Well Zambia's wild life refers to its vegetation and wildlife, it is these elements that make Zambia, the real Africa. In the real Africa "Zambia", if you have not come across the big five then definitely you went to the wrong Zambia. The big five are the Lion, the Elephant, the Rhino, the Buffalo and of course the Leopard.
Lion are plentiful in the bigger National Parks but will often tend to stay in the remote parts for long periods at a time. They are the only cats moving in family groups and normally occupy a well defined territory.
In the southern part of South Luangwa the territories are quite small and the numbers in the groups quite large, some over twenty. Typically, two or more dominant males protect the territory against intruders. Several lionesses may produce cubs at one time and share the feeding.
The most secretive and elusive of the large carnivores, the leopard is also the shrewdest and is the strongest climber of the large cats and is capable of killing prey larger than itself. Dense bush in rocky surroundings and riverine forest are their favorite habitats, but leopards adapt to many places in both warm and cold climates. Their adaptability, in fact, has helped them survive the loss of habitat to increasing human settlement.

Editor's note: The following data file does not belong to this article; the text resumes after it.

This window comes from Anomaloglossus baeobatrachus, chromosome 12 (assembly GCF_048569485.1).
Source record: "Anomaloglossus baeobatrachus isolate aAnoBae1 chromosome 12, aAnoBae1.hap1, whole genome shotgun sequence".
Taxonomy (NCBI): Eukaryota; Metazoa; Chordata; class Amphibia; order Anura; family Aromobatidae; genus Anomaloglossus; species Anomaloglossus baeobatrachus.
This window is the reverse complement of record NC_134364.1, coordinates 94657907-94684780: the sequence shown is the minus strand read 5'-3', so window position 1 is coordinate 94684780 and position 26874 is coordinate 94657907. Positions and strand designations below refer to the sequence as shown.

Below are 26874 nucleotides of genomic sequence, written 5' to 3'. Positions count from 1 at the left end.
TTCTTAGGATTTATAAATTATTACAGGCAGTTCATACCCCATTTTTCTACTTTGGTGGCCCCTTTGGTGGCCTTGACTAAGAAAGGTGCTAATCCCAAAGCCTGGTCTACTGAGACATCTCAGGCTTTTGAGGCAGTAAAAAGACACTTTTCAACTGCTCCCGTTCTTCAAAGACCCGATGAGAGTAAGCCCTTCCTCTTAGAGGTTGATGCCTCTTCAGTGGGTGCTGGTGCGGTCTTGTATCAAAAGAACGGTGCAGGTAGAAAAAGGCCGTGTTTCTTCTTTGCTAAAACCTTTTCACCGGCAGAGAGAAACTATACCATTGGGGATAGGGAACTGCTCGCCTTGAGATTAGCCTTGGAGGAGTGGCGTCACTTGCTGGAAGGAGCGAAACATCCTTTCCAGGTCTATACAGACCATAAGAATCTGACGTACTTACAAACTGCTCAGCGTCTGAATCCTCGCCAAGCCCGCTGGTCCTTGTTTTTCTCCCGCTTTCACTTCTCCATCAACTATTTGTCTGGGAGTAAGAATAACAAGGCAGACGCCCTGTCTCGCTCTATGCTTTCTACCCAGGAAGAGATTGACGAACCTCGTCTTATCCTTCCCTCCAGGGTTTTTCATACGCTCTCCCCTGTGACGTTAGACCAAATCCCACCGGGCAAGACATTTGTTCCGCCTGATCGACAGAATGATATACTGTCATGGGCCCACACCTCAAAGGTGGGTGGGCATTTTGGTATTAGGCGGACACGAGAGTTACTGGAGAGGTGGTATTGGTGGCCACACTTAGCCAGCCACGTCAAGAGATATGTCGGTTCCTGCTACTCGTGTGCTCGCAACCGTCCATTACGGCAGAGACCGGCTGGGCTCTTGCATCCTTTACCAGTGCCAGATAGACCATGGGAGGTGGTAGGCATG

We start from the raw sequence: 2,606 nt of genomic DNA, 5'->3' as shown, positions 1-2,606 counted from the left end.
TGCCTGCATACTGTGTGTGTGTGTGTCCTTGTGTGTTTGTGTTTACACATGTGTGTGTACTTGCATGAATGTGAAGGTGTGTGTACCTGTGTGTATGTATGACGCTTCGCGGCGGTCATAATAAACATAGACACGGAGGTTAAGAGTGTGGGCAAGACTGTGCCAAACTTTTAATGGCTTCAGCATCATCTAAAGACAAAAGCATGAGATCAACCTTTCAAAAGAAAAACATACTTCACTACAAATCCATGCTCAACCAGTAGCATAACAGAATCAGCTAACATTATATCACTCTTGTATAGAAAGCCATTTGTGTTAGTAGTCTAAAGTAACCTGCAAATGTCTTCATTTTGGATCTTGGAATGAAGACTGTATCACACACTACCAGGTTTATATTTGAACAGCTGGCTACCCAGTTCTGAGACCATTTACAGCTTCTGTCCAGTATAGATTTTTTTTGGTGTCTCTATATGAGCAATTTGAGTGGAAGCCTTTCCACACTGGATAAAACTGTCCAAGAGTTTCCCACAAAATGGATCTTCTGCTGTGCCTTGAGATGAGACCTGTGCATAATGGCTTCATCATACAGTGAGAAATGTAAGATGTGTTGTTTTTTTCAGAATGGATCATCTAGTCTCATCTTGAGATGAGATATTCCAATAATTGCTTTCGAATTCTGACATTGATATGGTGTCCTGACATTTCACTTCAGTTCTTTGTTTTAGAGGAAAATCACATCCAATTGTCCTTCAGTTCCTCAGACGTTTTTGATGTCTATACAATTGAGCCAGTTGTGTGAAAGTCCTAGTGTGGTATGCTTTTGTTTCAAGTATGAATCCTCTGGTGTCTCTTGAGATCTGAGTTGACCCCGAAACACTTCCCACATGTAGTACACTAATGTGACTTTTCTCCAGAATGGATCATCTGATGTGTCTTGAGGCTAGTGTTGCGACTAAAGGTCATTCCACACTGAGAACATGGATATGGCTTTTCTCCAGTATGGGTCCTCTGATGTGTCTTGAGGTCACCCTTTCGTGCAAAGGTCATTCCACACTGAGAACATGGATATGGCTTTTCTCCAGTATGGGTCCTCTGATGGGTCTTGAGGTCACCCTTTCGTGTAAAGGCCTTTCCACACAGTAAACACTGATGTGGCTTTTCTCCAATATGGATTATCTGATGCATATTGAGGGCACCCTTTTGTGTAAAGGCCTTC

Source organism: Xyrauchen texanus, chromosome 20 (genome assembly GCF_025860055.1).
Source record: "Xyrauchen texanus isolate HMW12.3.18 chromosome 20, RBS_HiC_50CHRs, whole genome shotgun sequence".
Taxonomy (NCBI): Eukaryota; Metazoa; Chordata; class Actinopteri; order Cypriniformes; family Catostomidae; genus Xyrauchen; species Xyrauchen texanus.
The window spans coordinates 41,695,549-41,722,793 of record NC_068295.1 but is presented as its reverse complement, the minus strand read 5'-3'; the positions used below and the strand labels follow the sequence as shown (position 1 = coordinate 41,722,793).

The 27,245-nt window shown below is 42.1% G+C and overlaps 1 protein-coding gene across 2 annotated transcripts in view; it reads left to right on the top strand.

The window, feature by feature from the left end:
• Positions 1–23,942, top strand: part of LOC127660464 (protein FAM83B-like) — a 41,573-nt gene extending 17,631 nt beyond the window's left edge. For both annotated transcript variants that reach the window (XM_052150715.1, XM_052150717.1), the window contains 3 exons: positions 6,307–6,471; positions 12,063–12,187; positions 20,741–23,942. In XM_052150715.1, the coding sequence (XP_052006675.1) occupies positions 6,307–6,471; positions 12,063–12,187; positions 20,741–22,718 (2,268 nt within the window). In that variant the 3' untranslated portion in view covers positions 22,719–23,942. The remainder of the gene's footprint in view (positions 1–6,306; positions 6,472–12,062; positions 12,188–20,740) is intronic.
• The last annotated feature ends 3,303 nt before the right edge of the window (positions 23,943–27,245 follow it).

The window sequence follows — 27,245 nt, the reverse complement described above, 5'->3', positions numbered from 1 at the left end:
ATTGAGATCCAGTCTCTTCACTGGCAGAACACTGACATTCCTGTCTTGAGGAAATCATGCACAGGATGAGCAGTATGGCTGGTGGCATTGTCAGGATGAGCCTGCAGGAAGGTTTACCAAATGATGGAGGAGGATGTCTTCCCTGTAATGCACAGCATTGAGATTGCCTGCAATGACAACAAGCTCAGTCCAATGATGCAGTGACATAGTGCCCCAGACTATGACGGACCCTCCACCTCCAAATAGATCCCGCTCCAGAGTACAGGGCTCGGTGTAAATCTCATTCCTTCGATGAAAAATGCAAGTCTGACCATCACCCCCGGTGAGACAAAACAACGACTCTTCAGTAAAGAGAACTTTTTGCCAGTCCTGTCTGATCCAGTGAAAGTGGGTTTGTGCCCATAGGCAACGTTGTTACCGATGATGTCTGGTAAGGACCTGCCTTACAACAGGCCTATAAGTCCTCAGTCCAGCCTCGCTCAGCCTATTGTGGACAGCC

Black rhino are the rarer of the two rhino sub-species found in Africa, and particularly at risk of continent-wide extinction in the face of ever-growing demand for rhino horn and incidences of poaching across Southern Africa. North Luangwa Conservation Program (NLCP) has managed to reintroduce a population of 34 black rhino into the park, thanks to incredible dedication on the part of the staff and the strict vigilance of the anti-poaching unit deployed there.
For now though, Zambia’s rhino population remains constrained to North Luangwa, where there are no permanent tourism camps, no roads and no real tourism infrastructure to speak of in general.
An elephant’s social life is organized around a family unit, which consists of an adult female and her offspring, and two or more closely related females and their offspring. Bulls leave the family unit at puberty when they are about 16 years old and join bachelor groups or move about alone. Elephants are unfortunately very destructive feeders and often large trees are pushed over and only a few leaves eaten from the top. If too many are confined to a small area, massive damage and deforestation can and does indeed occur, especially in the Luangwa Valley.
These cattle-like ungulates have massive, low sweeping horns and move in small to very large herds, often over 400 strong, especially in the Kafue and South Luangwa National Parks. There are also smaller bachelor herds of four to five. Occasionally solitary ones known as ‘kakuli’ live completely alone and do not associate with the breeding herds.
The best game viewing time coincides with the dry season when water is scarce and animals congregate to waterholes and rivers.